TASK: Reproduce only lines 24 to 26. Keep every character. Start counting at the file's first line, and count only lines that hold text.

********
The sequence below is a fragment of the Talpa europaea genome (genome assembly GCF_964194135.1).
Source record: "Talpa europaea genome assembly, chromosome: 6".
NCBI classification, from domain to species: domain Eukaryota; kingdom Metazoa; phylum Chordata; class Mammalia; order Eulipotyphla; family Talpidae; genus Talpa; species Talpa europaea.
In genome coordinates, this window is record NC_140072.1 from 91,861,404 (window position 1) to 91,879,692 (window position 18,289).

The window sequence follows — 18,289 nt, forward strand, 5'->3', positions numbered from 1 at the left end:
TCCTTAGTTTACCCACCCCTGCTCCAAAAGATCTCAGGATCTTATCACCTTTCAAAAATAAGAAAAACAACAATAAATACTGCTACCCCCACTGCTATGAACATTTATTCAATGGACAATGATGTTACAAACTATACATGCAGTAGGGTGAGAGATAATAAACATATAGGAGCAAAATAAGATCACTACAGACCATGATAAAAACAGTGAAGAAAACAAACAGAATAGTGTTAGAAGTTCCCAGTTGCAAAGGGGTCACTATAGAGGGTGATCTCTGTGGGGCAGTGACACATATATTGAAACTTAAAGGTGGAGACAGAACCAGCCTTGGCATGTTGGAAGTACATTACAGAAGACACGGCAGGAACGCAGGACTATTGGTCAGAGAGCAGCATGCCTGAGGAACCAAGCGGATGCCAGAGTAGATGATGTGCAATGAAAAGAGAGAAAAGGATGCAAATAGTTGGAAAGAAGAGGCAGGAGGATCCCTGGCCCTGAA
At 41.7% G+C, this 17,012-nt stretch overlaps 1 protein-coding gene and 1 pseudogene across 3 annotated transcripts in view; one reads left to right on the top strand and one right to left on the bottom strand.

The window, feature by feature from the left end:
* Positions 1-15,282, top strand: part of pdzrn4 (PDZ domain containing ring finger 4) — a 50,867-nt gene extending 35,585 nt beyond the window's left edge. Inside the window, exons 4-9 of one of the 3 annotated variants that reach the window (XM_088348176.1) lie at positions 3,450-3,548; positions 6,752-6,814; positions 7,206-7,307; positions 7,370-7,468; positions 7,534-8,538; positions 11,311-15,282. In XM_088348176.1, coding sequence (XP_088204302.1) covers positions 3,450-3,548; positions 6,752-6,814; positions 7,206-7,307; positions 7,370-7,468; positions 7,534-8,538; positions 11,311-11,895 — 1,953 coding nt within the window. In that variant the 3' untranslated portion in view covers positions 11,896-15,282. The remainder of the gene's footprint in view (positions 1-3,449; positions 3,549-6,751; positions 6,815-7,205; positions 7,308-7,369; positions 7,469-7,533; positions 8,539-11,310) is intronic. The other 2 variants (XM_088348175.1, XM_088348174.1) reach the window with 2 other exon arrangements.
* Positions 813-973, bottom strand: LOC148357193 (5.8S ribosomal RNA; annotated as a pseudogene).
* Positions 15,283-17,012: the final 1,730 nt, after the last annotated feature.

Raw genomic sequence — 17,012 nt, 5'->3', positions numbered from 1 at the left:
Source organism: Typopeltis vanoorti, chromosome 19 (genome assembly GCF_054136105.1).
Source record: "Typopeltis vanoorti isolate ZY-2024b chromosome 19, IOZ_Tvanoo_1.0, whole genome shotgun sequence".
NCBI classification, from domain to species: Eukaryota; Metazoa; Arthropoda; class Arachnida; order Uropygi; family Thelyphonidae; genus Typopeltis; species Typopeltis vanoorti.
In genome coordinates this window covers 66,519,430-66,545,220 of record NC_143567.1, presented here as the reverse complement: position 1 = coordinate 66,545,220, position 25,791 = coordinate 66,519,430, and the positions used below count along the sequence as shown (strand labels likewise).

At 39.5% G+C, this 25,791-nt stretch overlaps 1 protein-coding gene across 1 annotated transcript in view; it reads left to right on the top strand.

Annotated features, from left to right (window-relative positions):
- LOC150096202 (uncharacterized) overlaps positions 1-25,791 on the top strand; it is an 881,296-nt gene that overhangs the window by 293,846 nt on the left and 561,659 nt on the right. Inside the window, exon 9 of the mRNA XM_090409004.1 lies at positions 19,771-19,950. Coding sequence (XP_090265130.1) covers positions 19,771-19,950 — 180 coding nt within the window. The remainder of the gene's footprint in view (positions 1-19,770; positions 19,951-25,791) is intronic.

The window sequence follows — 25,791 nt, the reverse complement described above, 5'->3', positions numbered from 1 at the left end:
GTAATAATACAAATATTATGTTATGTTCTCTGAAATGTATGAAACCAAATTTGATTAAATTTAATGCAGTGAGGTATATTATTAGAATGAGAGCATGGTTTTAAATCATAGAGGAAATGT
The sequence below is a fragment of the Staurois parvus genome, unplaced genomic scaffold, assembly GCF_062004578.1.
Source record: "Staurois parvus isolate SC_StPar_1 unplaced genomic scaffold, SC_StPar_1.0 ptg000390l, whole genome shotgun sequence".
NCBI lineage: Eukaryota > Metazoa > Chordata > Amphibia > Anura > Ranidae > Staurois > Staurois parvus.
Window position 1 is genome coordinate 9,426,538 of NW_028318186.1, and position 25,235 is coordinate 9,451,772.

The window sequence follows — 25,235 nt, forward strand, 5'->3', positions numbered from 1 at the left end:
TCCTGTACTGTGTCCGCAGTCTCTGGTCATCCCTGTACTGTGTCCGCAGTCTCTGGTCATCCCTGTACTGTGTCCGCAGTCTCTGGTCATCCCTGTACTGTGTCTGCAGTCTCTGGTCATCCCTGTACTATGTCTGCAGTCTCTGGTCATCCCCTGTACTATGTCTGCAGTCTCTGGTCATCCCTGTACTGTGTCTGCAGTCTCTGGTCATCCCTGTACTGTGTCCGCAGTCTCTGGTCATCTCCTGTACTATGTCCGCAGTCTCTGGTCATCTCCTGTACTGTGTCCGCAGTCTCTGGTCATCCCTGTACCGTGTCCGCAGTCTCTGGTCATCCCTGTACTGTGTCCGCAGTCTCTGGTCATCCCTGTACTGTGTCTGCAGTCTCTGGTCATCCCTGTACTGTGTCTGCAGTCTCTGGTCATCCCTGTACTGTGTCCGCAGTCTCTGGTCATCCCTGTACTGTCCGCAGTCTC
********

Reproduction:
NCBI lineage: Eukaryota > Metazoa > Chordata > Amphibia > Anura > Ranidae > Staurois > Staurois parvus.
Window position 1 is genome coordinate 9,426,538 of NW_028318186.1, and position 25,235 is coordinate 9,451,772.

The window sequence follows — 25,235 nt, forward strand, 5'->3', positions numbered from 1 at the left end: